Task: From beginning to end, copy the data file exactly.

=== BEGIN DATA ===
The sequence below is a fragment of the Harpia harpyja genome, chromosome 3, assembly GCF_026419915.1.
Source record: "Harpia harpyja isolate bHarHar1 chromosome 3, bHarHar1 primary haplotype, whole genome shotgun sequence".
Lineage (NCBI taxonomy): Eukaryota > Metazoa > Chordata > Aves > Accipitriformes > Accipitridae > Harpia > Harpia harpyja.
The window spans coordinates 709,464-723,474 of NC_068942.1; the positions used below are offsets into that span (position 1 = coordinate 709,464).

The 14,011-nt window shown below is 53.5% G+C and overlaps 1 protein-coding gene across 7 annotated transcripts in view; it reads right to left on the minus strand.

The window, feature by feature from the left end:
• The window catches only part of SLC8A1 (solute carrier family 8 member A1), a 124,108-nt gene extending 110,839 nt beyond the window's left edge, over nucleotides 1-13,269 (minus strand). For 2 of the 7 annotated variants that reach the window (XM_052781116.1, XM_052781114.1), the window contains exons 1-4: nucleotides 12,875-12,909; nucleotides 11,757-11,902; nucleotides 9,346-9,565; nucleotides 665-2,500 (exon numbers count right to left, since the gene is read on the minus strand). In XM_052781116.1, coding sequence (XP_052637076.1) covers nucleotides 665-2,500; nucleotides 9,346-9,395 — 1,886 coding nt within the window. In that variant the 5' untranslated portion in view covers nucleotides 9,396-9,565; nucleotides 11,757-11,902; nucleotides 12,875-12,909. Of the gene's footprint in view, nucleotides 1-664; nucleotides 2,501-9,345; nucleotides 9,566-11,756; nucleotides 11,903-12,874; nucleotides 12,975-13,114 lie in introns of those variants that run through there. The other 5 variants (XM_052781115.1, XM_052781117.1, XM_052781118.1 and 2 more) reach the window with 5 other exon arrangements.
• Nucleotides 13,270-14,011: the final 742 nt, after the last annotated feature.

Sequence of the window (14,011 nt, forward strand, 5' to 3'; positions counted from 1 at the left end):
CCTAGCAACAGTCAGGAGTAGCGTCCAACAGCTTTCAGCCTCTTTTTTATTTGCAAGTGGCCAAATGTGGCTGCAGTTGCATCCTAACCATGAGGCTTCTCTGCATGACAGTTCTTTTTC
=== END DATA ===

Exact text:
The sequence below is a fragment of the Harpia harpyja genome, chromosome 3, assembly GCF_026419915.1.
Source record: "Harpia harpyja isolate bHarHar1 chromosome 3, bHarHar1 primary haplotype, whole genome shotgun sequence".
Lineage (NCBI taxonomy): Eukaryota > Metazoa > Chordata > Aves > Accipitriformes > Accipitridae > Harpia > Harpia harpyja.
The window spans coordinates 709,464-723,474 of NC_068942.1; the positions used below are offsets into that span (position 1 = coordinate 709,464).

The 14,011-nt window shown below is 53.5% G+C and overlaps 1 protein-coding gene across 7 annotated transcripts in view; it reads right to left on the minus strand.

The window, feature by feature from the left end:
• The window catches only part of SLC8A1 (solute carrier family 8 member A1), a 124,108-nt gene extending 110,839 nt beyond the window's left edge, over nucleotides 1-13,269 (minus strand). For 2 of the 7 annotated variants that reach the window (XM_052781116.1, XM_052781114.1), the window contains exons 1-4: nucleotides 12,875-12,909; nucleotides 11,757-11,902; nucleotides 9,346-9,565; nucleotides 665-2,500 (exon numbers count right to left, since the gene is read on the minus strand). In XM_052781116.1, coding sequence (XP_052637076.1) covers nucleotides 665-2,500; nucleotides 9,346-9,395 — 1,886 coding nt within the window. In that variant the 5' untranslated portion in view covers nucleotides 9,396-9,565; nucleotides 11,757-11,902; nucleotides 12,875-12,909. Of the gene's footprint in view, nucleotides 1-664; nucleotides 2,501-9,345; nucleotides 9,566-11,756; nucleotides 11,903-12,874; nucleotides 12,975-13,114 lie in introns of those variants that run through there. The other 5 variants (XM_052781115.1, XM_052781117.1, XM_052781118.1 and 2 more) reach the window with 5 other exon arrangements.
• Nucleotides 13,270-14,011: the final 742 nt, after the last annotated feature.

Sequence of the window (14,011 nt, forward strand, 5' to 3'; positions counted from 1 at the left end):
CCTAGCAACAGTCAGGAGTAGCGTCCAACAGCTTTCAGCCTCTTTTTTATTTGCAAGTGGCCAAATGTGGCTGCAGTTGCATCCTAACCATGAGGCTTCTCTGCATGACAGTTCTTTTTC